Listening to Rep. Louis Gohmert’s (R-TX) revanchist logic for his failed bid to oust John Boehner as speaker of the House earlier this month, you’d think the tea party wing of the Republican Party had been working with President Obama. “[We’ll] fight amnesty tooth and nail. We’ll use the powers of the purse,” Gohmert vowed in an interview with Fox News during which he repeatedly associated Boehner with Obama and House Minority Leader Nancy Pelosi. “We’ll have better oversight. We’ll fight to defund ObamaCare.”
Unfortunately for any Republican who sincerely wants to curb the power of the presidency, Gohmert’s strategy is as ineffective as the only slightly less obstructionist methods employed by Boehner. Indeed, Obama already has emerged as a particularly ambitious and effective lame duck president precisely because he has been faced with one of the most uncompromising and hyper-partisan Congresses in American history. By forcing him to work outside the legislative branch to pursue his policy goals, tea party Republicans like Gohmert have actually empowered Obama – and with him the office of the presidency – to an unexpected degree.
First there was immigration reform. After Republicans in Congress held up Obama’s immigration reform bill until it failed, the president issued an executive order on Nov. 20 that accomplished much of what his original bill had hoped to do. For about 5 million of America’s roughly 11 million undocumented immigrants, it will extend work permits and protect them from deportation; in addition, it ordered law enforcement to prioritize undocumented residents with criminal records or other histories of violent activity, expanded the number of high-tech visas, and loosened restrictions on highly-educated and skilled foreign residents. It was a move that led historian Douglas Brinkley to predict Obama would be remembered as a “folk hero to Latino Americans” – and instead of being able to share credit with the president, Republicans will be remembered as his rigid opponents.
Next there was climate change. “The Republican Party had grown increasingly hostile to the science of global warming and to cap-and-trade,” wrote Ryan Lizza of The New Yorker in a piece on the failure of Obama’s 2010 climate change bill to pass the Senate. “By not automatically resisting everything connected to Obama,” Lizza added, “these senators [Republicans who might support the bill] risked angering Mitch McConnell, the Republican leader and architect of the strategy to oppose every part of Obama’s agenda, and the Tea Party movement, which seemed to be gaining power every day.” Consequently, Obama is currently in the process of finalizing a historic agreement with China (which along with the United States is responsible for one-third of all greenhouse emissions) that his administration negotiated in secret and will commit America to reduce its emissions to at least 26% of its 2005 levels by 2025 and hold China to aggressively seek alternate energy sources and make its greenhouse output peaks before 2030. As Jonathan R. Nash of The Hill opined,“the existence of a ratified treaty might empower the executive branch to take broader steps toward national reductions than it could in the absence of a treaty.”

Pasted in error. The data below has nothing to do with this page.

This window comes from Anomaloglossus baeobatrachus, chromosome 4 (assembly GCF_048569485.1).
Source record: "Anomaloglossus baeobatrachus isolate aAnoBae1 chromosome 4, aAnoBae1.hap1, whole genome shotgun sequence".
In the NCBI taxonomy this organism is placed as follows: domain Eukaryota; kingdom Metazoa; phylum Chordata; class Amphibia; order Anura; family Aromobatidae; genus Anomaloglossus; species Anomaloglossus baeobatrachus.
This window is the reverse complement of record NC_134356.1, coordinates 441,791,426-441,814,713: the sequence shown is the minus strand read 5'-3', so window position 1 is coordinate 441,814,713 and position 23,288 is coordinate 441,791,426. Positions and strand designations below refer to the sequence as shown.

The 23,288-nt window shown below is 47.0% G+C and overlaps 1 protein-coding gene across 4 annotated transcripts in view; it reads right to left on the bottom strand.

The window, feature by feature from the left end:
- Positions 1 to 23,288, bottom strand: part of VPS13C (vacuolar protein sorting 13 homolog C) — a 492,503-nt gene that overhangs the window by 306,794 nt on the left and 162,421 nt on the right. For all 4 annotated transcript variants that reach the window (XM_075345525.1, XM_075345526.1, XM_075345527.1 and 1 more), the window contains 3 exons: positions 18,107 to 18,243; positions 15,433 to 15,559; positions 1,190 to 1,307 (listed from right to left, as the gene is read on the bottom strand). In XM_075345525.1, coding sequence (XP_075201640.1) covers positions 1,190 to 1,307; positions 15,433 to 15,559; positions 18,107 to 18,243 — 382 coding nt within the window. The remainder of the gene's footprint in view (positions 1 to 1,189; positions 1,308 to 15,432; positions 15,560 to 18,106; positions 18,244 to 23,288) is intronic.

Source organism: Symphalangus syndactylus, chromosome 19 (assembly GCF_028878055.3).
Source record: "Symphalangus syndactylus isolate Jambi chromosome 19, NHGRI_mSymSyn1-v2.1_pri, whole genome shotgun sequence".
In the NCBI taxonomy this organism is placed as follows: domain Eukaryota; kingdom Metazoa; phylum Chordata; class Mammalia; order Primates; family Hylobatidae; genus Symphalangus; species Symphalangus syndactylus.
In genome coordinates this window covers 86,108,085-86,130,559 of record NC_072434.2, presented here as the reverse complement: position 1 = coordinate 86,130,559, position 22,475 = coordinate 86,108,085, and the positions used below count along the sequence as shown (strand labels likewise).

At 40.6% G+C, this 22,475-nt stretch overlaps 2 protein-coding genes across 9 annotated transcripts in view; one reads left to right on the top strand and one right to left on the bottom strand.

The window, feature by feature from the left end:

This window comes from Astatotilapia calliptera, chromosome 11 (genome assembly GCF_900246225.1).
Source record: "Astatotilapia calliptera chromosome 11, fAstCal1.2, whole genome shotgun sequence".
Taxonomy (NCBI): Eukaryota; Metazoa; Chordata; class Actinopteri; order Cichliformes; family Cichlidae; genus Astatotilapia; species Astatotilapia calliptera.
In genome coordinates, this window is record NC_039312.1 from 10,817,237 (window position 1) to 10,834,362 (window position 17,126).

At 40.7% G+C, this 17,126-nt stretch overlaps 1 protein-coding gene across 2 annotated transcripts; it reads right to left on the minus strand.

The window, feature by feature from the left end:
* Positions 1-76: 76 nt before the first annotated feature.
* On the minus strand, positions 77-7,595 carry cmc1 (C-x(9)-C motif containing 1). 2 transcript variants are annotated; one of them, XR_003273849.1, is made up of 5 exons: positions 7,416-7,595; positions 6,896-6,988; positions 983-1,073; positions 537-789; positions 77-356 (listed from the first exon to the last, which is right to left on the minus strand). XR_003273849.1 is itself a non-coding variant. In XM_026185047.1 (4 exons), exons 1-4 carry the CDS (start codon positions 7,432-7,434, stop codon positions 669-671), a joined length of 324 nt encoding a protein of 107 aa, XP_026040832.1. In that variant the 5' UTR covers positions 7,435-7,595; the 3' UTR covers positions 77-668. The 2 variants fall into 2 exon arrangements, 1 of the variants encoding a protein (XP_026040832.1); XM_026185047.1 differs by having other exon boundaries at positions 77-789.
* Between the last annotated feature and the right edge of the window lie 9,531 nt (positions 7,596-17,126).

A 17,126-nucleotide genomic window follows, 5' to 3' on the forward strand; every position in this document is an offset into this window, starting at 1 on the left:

Finally there is Cuba. After more than half a century of diplomatic hostility, Obama announced that the United States would move to restore full diplomatic relations with its southern neighbor, as well as expand trade and travel. Although Republicans have discussed using funding for the Department of Homeland Security as a weapon to thwart Obama’s agenda on Cuba, the reality is that their best weapon on this issue – as with any foreign policy matter involving matters of statecraft, which is constitutionally assigned to the president – was the potential ability to leverage future support for other measures important to him in return for ceding to their wishes (or at least compromising with them) on this one. But by making it clear that there is little chance they will ever work with him, Republicans have left the president with no incentive to consult them on matters that lie strictly within the realm of his prerogatives.
When historians look back at the Obama era, they will be struck by the contrast between the first two years of his presidency – during which, with the 111th Congress, Obama passed more landmark progressive legislation than any president since Lyndon Johnson – and the final six years of his administration, in which the most recent congress reached such heights of obstructionism that they will go down as the single least productive legislative body in American history. Despite this obstacle, Obama is likely to be remembered as a very successful president (as I’ve discussed before), if for no other reason than he managed to meet so many legitimate national needs (ending the Great Recession he inherited from Bush, addressing the crisis in America’s health care system) with so few tools at his disposal.
Yet even that isn’t the most salient takeaway of the continuing battle between the Republican establishment figures like Boehner and more conservative members like Gohmert. Far more important than the leadership of the Republican Party in the House of Representatives, or even of Obama’s legacy, is the precedent they have established for executive leadership. By making it impossible for this president to govern with Congress, Republicans has taught future presidents how to do what they want without legislative sanction. The Grand Old Party, which has so long claimed to fight against the expansion of central power, has created the conditions that essentially guaranteed its growth.
Matthew Rozsa is getting his PhD in American history from Lehigh University and is a regular contributor to The Daily Dot, Salon, and The Good Men Project. In the past he has written for Mic, appeared on Huff Post Live, and has had articles published in roughly a dozen other venues.